Monday, April 23, 2007

The Cruelest Month

It was not surprising that the Virginia Tech massacre occurred in April. The poet T.S. Elliot knew about April back in 1922, when he wrote, “April is the cruelest month, breeding lilacs out of the dead land, mixing memory and desire, stirring dull roots with spring rain.”

It was on April 19, 1993, when FBI agents raided the headquarters of the cultist David Koresh in Waco, Texas, causing a fire which killed 72 people. Two years later, on the anniversary of the Waco Siege, a right-wing paramilitary zealot named Timothy McVeigh, bombed the federal building in Oklahoma City killing 168 people and injuring 800. Four years later, on April 20, two Littleton, Colorado teenage students, Eric Harris and Dylan Klebold, entered their Columbine High School and killed 12 students and a teacher.

Not surprisingly, on April 16 this year a mentally deranged Cho Seung-Hui, invoking the memories of Harris and Klebold, massacred 32 students and instructors at Virginia Tech.

April is cruel not only to the US but to other countries. On April 9, 1942, approximately 78,000 defenders of Bataan (66,000 Filipinos and 12,000 Americans) surrendered to the invading Japanese Army after valiantly defending their posts for three months. The Japanese then forced the survivors to march about 100 miles to Capas in the war crime known as the Bataan Death March. Only 54,000 soldiers reached Capas alive.

On April 9, 1948, Jewish armed factions including the Irgun, led by Menachem Begin, attacked the Arab town of Deir Yassine in what was then Palestine, killing about 250 Palestinian men, women and children. Stories of how they were killed caused many Palestinians to leave their homes in a mass exodus, fearing that they would suffer the same fate, allowing the Jews to take over their lands and proclaim the state of Israel. Many believe the current Israeli-Palestinian conflict has roots in Deir Yassine.

Before the Nazi genocide of six million Jews in WW II, there was the Turkish genocide of one million Armenians from 1914-1917. This first genocide of the 20th century began on April 24, 1914, when 250 Armenian leaders were arrested and subsequently executed by the Young Turks led by Mehmet Talat Pasha. What followed was the forced removal and deportation of all Turks of Armenian descent from Turkey. They were systematically slaughtered while they were being transported out of Turkey.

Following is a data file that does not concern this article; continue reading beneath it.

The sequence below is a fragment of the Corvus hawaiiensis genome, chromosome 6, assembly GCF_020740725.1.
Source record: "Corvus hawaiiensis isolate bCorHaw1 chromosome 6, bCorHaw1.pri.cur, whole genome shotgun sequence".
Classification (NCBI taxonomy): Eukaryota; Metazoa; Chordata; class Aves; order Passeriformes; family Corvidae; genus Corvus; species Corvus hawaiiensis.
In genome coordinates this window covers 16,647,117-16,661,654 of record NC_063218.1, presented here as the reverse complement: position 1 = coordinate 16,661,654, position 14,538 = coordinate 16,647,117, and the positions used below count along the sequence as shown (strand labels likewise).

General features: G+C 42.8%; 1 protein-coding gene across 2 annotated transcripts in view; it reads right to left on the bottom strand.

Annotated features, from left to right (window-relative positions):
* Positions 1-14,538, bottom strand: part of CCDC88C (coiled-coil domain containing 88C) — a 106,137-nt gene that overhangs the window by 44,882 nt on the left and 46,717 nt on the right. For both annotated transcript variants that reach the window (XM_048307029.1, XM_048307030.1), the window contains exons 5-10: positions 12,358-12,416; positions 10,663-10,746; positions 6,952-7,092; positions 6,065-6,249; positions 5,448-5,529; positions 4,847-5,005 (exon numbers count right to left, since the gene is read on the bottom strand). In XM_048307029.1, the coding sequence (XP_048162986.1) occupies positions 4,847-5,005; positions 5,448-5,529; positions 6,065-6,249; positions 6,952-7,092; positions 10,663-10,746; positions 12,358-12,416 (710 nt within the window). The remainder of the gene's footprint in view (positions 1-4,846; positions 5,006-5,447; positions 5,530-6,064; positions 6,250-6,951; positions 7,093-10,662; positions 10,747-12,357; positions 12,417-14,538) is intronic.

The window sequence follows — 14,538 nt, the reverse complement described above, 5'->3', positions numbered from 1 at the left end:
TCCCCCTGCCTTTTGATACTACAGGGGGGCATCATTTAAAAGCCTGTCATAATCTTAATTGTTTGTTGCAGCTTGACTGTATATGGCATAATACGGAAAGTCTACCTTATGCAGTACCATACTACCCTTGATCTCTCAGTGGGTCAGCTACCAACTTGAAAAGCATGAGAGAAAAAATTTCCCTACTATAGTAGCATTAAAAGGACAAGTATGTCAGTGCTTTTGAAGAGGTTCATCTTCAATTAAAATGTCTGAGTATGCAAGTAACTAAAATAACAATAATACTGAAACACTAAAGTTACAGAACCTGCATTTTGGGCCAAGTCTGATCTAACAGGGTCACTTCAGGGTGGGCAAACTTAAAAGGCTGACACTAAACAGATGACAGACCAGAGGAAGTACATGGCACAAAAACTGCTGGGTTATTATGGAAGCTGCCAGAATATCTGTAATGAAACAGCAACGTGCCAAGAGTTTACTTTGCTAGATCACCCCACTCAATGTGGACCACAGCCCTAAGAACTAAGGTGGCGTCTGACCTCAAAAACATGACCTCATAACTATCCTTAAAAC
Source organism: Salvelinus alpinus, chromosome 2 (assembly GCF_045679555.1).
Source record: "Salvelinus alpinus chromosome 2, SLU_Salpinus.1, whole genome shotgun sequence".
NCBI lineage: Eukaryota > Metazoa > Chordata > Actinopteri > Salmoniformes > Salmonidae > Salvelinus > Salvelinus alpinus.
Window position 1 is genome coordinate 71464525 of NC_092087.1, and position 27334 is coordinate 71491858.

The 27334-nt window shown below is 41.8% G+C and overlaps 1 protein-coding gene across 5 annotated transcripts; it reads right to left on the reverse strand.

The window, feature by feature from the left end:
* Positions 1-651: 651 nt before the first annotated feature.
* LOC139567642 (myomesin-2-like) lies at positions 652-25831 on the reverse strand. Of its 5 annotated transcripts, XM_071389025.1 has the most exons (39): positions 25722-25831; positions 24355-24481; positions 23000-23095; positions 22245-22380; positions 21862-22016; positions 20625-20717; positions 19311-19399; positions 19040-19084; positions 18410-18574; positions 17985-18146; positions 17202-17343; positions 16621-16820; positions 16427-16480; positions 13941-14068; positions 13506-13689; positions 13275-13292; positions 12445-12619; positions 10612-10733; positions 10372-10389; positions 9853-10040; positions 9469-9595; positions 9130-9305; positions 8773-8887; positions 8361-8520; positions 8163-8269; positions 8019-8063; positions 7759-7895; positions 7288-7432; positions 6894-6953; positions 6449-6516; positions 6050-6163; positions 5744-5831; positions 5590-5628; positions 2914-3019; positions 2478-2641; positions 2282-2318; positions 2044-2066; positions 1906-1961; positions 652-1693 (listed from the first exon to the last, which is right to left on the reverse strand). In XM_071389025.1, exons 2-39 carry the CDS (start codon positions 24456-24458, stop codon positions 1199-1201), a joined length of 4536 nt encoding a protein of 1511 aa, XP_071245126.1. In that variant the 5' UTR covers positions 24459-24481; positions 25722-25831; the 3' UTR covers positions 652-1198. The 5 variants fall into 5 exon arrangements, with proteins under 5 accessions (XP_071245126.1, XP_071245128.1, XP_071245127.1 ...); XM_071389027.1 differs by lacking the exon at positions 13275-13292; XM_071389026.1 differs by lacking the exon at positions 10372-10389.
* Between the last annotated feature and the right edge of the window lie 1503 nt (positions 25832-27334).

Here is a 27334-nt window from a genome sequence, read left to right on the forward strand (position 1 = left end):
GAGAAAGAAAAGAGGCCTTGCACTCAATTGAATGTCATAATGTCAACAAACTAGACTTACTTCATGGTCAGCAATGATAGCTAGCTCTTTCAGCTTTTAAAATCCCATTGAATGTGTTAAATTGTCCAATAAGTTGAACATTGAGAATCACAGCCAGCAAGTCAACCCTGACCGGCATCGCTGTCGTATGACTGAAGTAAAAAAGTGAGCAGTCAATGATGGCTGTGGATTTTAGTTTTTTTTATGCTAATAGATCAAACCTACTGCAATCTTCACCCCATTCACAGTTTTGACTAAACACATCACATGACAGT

The last genocide of the 20th century also occurred in April, on April 24, 1994, when Rwandan Hutus began the systematic widespread killing of about 800,000 of their Rwandan Tutsi neighbors.

Why is April so cruel? Perhaps because “lilacs out of the dead land” carry the teasing promise of spring and rebirth, “stirring dull roots with spring rain,” but always fail to deliver on the promise.

Many of us will not soon forget where we were on April 16, 2007 when the early press reports identified the Virginia Tech killer as an “Asian man”. Let's be honest now. How many of us prayed that the "Asian man" would not turn out to be a Filipino? And how many of us then heaved a sigh of relief when it was announced that the lunatic killer was a Korean immigrant?

The fear that the American public would wreak its collective vengeance on all Koreans caused South Korean President Roh Moo-hyun to immediately condemn the killings and offer condolences and support to the families of the victims. Candlelight vigils were held all over South Korea to express the sympathies of the entire Korean people.

Even though the 23-year old Cho Seung-Hui immigrated to the US when he was 8 years old and grew up totally immersed in American culture, the repeated press reference to him as a “resident alien” caused many to fear another upsurge in anti-Asian, anti-immigrant sentiment among the American people.

Many still recall that after the Oklahoma bombing in 1995, press reports that Arab terrorists had blown up the building caused a wave of anti-Arab hysteria in the US led to the killing of two Arab-looking men by Americans who wanted to avenge the killing of 800 people in Oklahoma.

After the Japanese bombed Pearl Harbor in 1941, the most popular button among Chinese and Filipinos was one that declared that they were not “Japs,” just in case people lumped them in the same category as their fellow Asians. In fact, the US government lumped all Japanese in the US in the same category as Japanese in Japan, incarcerating 110,000 of them in concentration camps throughout the US for the duration of the war.

Cho’s murderous rampage had nothing to do with being Korean or Asian but everything to do with being psychologically disturbed and having guns and ammunition readily available to even deranged individuals. The families of the victims can thank the National Rifle Association (NRA) for guaranteeing Cho Seung-Hui that constitutional right.

Our heartfelt condolences and prayers for the families of the victims.

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